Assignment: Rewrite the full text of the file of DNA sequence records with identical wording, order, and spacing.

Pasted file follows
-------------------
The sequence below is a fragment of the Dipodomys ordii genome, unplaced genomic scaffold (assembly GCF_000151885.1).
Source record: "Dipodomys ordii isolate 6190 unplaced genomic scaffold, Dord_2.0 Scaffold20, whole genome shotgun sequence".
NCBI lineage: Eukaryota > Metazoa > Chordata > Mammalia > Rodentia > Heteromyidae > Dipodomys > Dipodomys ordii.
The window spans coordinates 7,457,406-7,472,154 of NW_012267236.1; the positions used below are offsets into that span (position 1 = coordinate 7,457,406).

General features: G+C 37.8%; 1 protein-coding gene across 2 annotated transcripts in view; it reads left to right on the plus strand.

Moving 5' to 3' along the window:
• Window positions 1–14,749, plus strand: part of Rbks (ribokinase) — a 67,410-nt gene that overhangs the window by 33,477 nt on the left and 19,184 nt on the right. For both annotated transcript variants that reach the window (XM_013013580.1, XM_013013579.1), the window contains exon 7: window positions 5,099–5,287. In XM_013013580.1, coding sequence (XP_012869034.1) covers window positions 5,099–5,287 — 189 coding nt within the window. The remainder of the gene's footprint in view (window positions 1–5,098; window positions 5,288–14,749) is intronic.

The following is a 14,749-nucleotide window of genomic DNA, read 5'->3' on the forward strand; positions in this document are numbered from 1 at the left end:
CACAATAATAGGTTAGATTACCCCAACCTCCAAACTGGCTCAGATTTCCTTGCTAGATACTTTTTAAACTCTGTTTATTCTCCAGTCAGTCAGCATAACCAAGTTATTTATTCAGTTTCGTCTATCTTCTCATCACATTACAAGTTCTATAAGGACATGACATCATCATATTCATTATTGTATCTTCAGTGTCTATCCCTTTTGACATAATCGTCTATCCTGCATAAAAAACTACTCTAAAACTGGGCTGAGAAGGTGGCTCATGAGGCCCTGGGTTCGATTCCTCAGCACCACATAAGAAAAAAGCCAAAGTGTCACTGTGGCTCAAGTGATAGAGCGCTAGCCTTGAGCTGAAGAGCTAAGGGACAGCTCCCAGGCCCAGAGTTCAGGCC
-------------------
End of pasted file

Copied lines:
The sequence below is a fragment of the Dipodomys ordii genome, unplaced genomic scaffold (assembly GCF_000151885.1).
Source record: "Dipodomys ordii isolate 6190 unplaced genomic scaffold, Dord_2.0 Scaffold20, whole genome shotgun sequence".
NCBI lineage: Eukaryota > Metazoa > Chordata > Mammalia > Rodentia > Heteromyidae > Dipodomys > Dipodomys ordii.
The window spans coordinates 7,457,406-7,472,154 of NW_012267236.1; the positions used below are offsets into that span (position 1 = coordinate 7,457,406).

General features: G+C 37.8%; 1 protein-coding gene across 2 annotated transcripts in view; it reads left to right on the plus strand.

Moving 5' to 3' along the window:
• Window positions 1–14,749, plus strand: part of Rbks (ribokinase) — a 67,410-nt gene that overhangs the window by 33,477 nt on the left and 19,184 nt on the right. For both annotated transcript variants that reach the window (XM_013013580.1, XM_013013579.1), the window contains exon 7: window positions 5,099–5,287. In XM_013013580.1, coding sequence (XP_012869034.1) covers window positions 5,099–5,287 — 189 coding nt within the window. The remainder of the gene's footprint in view (window positions 1–5,098; window positions 5,288–14,749) is intronic.

The following is a 14,749-nucleotide window of genomic DNA, read 5'->3' on the forward strand; positions in this document are numbered from 1 at the left end:
CACAATAATAGGTTAGATTACCCCAACCTCCAAACTGGCTCAGATTTCCTTGCTAGATACTTTTTAAACTCTGTTTATTCTCCAGTCAGTCAGCATAACCAAGTTATTTATTCAGTTTCGTCTATCTTCTCATCACATTACAAGTTCTATAAGGACATGACATCATCATATTCATTATTGTATCTTCAGTGTCTATCCCTTTTGACATAATCGTCTATCCTGCATAAAAAACTACTCTAAAACTGGGCTGAGAAGGTGGCTCATGAGGCCCTGGGTTCGATTCCTCAGCACCACATAAGAAAAAAGCCAAAGTGTCACTGTGGCTCAAGTGATAGAGCGCTAGCCTTGAGCTGAAGAGCTAAGGGACAGCTCCCAGGCCCAGAGTTCAGGCC